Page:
Now, sole inserts are more important because these can also more obviously positively or negatively impact your feet, so I went with a solution I already knew was brilliant (and this was proven by the reviews) – the Scholl Insoles for everyday heels.
I can’t wait for all these to arrive so I can test them on my new shoes!
Last week I wrote to you about Daily Paintings with Emil and his quizzes which are the best use of Instagram stories I have seen, to be honest. Today, I bring you yet another quick and engaging way to test your knowledge and learn more – Artle, a daily game developed by The National Gallery of Art.
Inspired by the Wordle phenomenon, in this iteration, you have four tries to guess the name of an artist, after seeing four different works by him or her. You start with one artwork and after each try, if you don’t get it right, you are shown a new one. In the end, if you don’t guess, it will reveal the name.
Straightforward and catchy, although also revealing my huge lack of knowledge, I believe I only managed to guess the artist once and I have been playing for over two weeks now. A brilliant way to spend a quick break at work or just unwind anywhere for a few minutes.
Could this be what subconsciously got me looking for removable floor stickers for my kitchen, to give it a bit of a makeover? I now realize it might be. I discovered this account a few weeks ago and I keep marvelling at the multitude and variety of designs and patterns, at the clever and meticulous use of marble to simply create beautiful flooring.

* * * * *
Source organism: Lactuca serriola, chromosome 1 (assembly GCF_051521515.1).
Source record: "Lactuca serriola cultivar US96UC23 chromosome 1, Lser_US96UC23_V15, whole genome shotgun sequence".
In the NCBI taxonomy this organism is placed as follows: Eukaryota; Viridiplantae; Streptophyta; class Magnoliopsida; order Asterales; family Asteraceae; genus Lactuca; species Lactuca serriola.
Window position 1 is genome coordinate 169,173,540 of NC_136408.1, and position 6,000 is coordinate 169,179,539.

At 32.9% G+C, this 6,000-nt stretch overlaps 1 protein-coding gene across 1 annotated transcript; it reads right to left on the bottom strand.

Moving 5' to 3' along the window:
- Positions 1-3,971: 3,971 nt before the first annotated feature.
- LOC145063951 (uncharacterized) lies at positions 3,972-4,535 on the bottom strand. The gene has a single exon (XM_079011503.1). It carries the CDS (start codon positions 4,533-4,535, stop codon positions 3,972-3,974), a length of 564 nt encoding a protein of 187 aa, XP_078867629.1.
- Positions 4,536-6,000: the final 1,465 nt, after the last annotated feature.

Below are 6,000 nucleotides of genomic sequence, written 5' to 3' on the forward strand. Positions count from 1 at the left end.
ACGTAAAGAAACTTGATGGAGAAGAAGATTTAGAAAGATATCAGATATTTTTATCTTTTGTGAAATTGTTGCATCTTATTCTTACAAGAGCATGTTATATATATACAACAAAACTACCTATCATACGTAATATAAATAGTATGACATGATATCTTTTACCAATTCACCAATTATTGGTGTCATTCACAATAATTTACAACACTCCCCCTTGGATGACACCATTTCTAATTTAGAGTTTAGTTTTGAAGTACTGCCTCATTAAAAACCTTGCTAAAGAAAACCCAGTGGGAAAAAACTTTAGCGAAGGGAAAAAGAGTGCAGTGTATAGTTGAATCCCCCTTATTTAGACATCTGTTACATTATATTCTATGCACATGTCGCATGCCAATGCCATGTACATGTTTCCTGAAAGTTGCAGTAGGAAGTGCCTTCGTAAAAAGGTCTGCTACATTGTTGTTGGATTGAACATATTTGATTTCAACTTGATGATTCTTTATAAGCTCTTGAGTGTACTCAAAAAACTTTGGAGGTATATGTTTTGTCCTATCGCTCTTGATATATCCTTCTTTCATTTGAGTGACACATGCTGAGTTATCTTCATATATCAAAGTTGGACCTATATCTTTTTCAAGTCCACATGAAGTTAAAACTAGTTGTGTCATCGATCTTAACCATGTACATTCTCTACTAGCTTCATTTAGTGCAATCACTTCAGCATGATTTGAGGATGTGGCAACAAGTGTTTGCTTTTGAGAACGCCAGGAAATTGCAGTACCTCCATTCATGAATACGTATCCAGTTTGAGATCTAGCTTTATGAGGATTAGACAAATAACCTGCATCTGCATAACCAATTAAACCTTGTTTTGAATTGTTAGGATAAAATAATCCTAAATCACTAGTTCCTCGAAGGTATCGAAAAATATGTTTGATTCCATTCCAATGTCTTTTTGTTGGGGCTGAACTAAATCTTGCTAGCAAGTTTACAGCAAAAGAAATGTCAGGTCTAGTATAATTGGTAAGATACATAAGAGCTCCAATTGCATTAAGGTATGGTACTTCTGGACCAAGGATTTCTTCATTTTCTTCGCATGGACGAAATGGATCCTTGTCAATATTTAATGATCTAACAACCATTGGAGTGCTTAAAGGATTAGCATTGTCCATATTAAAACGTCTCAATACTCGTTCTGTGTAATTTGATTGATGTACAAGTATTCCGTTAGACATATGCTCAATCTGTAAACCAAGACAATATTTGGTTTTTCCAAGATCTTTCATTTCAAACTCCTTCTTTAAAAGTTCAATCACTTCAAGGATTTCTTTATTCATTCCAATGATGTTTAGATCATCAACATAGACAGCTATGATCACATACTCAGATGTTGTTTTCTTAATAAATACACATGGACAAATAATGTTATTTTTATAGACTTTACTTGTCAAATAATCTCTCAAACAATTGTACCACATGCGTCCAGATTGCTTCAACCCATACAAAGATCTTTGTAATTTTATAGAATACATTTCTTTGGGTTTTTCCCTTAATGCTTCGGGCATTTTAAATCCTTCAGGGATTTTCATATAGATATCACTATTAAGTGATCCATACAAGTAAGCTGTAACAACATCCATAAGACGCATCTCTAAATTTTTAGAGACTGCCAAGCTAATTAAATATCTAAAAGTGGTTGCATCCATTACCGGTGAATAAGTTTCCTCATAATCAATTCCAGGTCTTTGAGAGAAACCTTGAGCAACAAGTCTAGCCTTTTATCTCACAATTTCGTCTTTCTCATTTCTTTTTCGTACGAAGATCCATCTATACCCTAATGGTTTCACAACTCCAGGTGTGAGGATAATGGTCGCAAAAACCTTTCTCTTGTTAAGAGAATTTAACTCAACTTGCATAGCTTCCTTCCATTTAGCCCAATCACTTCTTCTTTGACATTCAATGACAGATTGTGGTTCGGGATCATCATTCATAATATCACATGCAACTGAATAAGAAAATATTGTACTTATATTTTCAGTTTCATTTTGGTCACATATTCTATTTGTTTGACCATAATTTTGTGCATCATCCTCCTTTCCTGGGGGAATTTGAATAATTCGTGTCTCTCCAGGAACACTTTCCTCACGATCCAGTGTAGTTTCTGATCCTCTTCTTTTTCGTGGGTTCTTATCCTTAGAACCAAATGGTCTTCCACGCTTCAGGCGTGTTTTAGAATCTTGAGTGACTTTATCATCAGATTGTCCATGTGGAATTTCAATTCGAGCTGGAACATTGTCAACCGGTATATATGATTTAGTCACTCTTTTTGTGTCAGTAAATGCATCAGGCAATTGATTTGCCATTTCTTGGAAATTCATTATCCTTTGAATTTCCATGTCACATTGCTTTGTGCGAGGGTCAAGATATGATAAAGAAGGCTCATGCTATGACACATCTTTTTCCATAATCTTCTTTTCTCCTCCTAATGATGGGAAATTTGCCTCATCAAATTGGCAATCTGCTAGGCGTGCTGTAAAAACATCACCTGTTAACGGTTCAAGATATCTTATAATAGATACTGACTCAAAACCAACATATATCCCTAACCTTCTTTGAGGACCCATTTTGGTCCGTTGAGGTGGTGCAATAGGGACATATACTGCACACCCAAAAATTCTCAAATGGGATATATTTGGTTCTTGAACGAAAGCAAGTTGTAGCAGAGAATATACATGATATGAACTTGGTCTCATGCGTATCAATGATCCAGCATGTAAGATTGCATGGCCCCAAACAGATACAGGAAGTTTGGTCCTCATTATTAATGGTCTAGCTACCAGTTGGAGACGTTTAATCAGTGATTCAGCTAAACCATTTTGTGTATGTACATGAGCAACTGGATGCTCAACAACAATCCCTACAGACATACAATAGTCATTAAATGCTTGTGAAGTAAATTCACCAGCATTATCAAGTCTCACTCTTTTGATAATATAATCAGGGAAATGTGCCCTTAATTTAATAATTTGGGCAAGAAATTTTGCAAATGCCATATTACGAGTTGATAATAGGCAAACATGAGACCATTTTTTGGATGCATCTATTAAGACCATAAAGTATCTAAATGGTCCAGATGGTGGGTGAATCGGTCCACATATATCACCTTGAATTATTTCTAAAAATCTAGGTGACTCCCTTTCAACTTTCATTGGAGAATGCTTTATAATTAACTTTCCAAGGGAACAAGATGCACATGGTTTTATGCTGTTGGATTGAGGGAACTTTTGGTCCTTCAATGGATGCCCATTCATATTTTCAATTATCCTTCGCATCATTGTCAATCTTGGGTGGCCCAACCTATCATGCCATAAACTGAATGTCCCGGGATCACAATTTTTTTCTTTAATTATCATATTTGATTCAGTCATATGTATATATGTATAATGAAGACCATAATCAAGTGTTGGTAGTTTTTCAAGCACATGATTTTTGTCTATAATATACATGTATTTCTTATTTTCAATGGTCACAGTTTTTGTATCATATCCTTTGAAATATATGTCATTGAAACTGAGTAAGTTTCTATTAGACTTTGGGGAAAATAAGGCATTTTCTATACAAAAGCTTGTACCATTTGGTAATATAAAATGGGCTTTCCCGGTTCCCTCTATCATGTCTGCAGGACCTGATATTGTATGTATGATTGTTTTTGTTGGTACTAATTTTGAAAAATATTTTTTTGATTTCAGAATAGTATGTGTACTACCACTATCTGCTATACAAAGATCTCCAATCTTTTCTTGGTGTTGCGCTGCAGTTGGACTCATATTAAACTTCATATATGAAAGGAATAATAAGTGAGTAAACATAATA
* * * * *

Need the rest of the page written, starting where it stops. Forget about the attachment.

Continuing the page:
The Pavimenti Veneziani feed is a collection of Venetian floors and I find it very inspiring that details like this, which nonetheless make everyday life more beautiful, can get such undivided and passionate attention. I know there are others Insta accounts on beautiful doors, windows and the like, and I need to do more digging.
Ending this week’s letter on a sweet note with this swan cake I spotted on Gastro Obscura. Someone writes in the comments how she saw this as a kid in a bakery and wouldn’t eat it because she was enchanted, and I get that, I am now, imagine as a kid?
What would you do?
If this letter has offered you a moment of inspiration, kindly forward it to others who might enjoy it too. And if you have been forwarded it, indulge in all previous Miss Onion’s Exquisite Finds and subscribe to the weekly letter.
Follow Miss Onion’s Exquisite Finds on Instagram and Pinterest.